Diving Into Conor McGregor’s TheMacLife Interview Pt I

Conor McGregor returned to the spotlight for his first major interview since his divisive appearance on ESPN back in August.

Speaking to Oscar Willis of TheMacLife, McGregor cut a more level-headed figure than we’ve been accustomed to seeing him as of late.

Whether it was just simply a case of catching him on a good day or in a state of post-workout clarity is anyone’s guess but all things considered, the Conor McGregor who spoke to Ariel Helwani a few months was one far removed from the man who gave us his thoughts yesterday.

Talk is cheap and, of course, McGregor is the best talker in the business but if you ask me, there was enough here to suggest that the Irishman is being honest and transparent in his assessment of himself.

Thankfully, we’re now just two weeks away from finding out exactly where Conor stands within the landscape of the sport from a competitive perspective but based on what he said over the course of the interview’s near-nine-minute run-time, there were a few things that stood out.

On the subject of his plans for 2020.

“I had a little gameplan. But the UFC were coming back at me so I have put it in the UFC’s hand. I do not care. I am back. I am back to who I am. I look forward to showcasing that on January 18th. Whoever is after that, it does not matter. I will be ready.

“People always say to me ‘don’t get involved in politics’, so I have taken a backstep on that. I don’t care man. The disrespect I have received from many in the business, sometimes it has caused me to react – I have reacted to disrespect. No more. I am focused on myself, on that belief in myself and I am back to who I am.”

This may well have been the most interesting segment of the conversation in my eyes. The power struggle that has existed between Conor and the UFC over the last five years has been almost as compelling to watch as the fights that he has fought inside the octagon.

Love him or hate him, the Irishman has been in a large way responsible for completely rewriting the script as far as the UFC’s relationship with the mainstream is concerned, but also with the fighters who occupy their roster.

We’re only really starting to see the ripple effects in the last year or two but the entire Conor McGregor phenomenon has in some ways allowed the UFC to understand the power of shamelessly making compromises with their biggest stars in mind in order to both give these assets a push while also generating the type of controversy that drives traffic in this modern era.

We’ve seen events uproot and move across an entire country on notice that can be counted in meer hours. We’ve also seen USADA rulings overturned in cases that would have resulted in withdrawals 99.9% of the time.

Conor’s role as an anti-establishment figure has no doubt contributed to change within the world’s premier MMA organisation but now, it appears as though he is content to take a backstep.

McGregor’s drive to push through boundaries has been a consistent theme over the course of his career but now, issues that plague him on a more fundamental level need to be addressed.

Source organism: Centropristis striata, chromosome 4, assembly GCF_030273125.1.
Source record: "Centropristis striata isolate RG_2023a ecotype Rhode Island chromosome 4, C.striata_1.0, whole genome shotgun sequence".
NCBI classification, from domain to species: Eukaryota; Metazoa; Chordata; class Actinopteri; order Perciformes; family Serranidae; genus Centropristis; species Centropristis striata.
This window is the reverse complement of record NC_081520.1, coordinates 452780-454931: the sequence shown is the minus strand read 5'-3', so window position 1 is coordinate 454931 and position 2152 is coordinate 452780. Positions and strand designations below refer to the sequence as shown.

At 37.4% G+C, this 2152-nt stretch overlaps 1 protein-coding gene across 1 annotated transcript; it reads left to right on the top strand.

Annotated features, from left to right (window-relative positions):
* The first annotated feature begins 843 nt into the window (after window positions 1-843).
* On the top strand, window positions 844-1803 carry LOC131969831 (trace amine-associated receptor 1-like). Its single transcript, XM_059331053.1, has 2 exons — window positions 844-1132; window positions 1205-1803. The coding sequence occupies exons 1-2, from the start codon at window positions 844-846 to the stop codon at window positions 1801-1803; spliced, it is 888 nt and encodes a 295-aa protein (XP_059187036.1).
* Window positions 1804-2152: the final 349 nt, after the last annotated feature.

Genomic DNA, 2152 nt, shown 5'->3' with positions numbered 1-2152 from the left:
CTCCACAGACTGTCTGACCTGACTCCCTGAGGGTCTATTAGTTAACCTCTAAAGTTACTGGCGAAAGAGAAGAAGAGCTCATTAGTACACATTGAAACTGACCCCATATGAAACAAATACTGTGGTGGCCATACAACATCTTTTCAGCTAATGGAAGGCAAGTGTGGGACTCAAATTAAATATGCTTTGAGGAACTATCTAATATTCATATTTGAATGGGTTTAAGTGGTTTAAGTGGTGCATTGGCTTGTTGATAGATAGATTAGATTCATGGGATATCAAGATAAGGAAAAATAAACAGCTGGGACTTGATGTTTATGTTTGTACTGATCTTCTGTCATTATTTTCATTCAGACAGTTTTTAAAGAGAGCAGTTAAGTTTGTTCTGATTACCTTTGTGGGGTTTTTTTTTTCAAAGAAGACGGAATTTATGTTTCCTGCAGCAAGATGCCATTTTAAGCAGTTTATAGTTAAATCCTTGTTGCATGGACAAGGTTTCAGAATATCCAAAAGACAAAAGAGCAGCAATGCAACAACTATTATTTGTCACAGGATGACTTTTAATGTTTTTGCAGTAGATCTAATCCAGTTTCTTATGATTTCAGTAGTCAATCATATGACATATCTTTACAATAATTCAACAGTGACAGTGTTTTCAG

On his commitment and the current state of his reputation.

“You know, a lot of people forget about my skill-base. I’m going to go in there and remind them. I don’t feel as though these people are on my level. I have not been committed for a while – up until a year ago. I look forward to going back and showcasing my skillset to the people.”

“I’m back in my old frame of mind. I just want consistency. I want competition. It’s what I love to do. To be in that healthy state of mind. In my body also. Whoever, wherever.

“Gold. Silverware. I say ‘silverware’ because that BMF belt is a silver one. It’s not the best-looking belt. I don’t really care about that one, to be honest. I want the gold. I’m after the gold. 155lbs. 170lbs. They’re the belts I am chasing right now.”

You’ve likely already made up your mind on Conor as a person at this point and to be honest, it’s even quite likely that your opinion on him has been irreparably damaged in the last year or so.

Still, we now find ourselves at the point in his story where he is teetering on the edge of the place that most call ‘rock bottom’.

He’s not there yet but this year will probably stand as the most pivotal in the story that will be told about this man in the years that follow it.

From where I’m standing, our opinions about this athlete on a personal level will be secondary to the overall narrative that his career follows when the history books are written.

The man has transcended the sport in a way that few would have thought possible prior to his rise and while a lot of you now instantly turn your nose at the mere mention of his name, this, for me, is by far the most interesting time in the story of Conor McGregor.

His desire to remind the world of his undeniable talents, the reignition of his vast professional ambitions, and the sheer hunger you could see in his eyes as he spoke about these things were the clearest indication to me that he is in a state of acceptance of that fact.

What happens next will allow us to gauge exactly how fit for the task he actually is.

Cillian Cunningham

Part II of this article can be read here.

Watch Conor’s interview in full below:

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[…] If you missed out on the first part of this article, you can read it here. […]

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